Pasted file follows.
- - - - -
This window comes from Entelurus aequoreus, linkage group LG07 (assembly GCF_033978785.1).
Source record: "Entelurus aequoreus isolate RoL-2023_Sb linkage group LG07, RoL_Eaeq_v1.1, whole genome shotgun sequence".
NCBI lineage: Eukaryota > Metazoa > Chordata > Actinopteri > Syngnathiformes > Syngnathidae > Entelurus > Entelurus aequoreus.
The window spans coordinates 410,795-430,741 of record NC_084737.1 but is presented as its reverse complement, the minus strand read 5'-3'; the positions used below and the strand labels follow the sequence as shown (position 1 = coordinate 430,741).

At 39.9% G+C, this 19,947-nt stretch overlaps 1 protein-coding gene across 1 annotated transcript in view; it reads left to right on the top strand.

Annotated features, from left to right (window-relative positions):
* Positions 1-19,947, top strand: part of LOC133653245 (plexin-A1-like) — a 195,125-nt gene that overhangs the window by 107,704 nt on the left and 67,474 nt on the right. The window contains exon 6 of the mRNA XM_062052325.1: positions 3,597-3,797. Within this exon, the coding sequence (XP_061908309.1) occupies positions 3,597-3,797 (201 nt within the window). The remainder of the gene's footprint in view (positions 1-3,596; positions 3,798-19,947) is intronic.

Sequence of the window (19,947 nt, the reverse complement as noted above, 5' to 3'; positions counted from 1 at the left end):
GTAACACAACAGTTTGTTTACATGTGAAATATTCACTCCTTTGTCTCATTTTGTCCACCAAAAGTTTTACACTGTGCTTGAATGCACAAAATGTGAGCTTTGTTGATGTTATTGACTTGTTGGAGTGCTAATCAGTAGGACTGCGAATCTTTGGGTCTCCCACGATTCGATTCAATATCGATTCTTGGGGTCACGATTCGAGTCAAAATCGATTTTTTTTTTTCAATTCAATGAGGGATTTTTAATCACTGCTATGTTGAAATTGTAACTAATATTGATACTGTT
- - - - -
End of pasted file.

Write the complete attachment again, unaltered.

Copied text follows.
This window comes from Entelurus aequoreus, linkage group LG07 (assembly GCF_033978785.1).
Source record: "Entelurus aequoreus isolate RoL-2023_Sb linkage group LG07, RoL_Eaeq_v1.1, whole genome shotgun sequence".
NCBI lineage: Eukaryota > Metazoa > Chordata > Actinopteri > Syngnathiformes > Syngnathidae > Entelurus > Entelurus aequoreus.
The window spans coordinates 410,795-430,741 of record NC_084737.1 but is presented as its reverse complement, the minus strand read 5'-3'; the positions used below and the strand labels follow the sequence as shown (position 1 = coordinate 430,741).

At 39.9% G+C, this 19,947-nt stretch overlaps 1 protein-coding gene across 1 annotated transcript in view; it reads left to right on the top strand.

Annotated features, from left to right (window-relative positions):
* Positions 1-19,947, top strand: part of LOC133653245 (plexin-A1-like) — a 195,125-nt gene that overhangs the window by 107,704 nt on the left and 67,474 nt on the right. The window contains exon 6 of the mRNA XM_062052325.1: positions 3,597-3,797. Within this exon, the coding sequence (XP_061908309.1) occupies positions 3,597-3,797 (201 nt within the window). The remainder of the gene's footprint in view (positions 1-3,596; positions 3,798-19,947) is intronic.

Sequence of the window (19,947 nt, the reverse complement as noted above, 5' to 3'; positions counted from 1 at the left end):
GTAACACAACAGTTTGTTTACATGTGAAATATTCACTCCTTTGTCTCATTTTGTCCACCAAAAGTTTTACACTGTGCTTGAATGCACAAAATGTGAGCTTTGTTGATGTTATTGACTTGTTGGAGTGCTAATCAGTAGGACTGCGAATCTTTGGGTCTCCCACGATTCGATTCAATATCGATTCTTGGGGTCACGATTCGAGTCAAAATCGATTTTTTTTTTTCAATTCAATGAGGGATTTTTAATCACTGCTATGTTGAAATTGTAACTAATATTGATACTGTT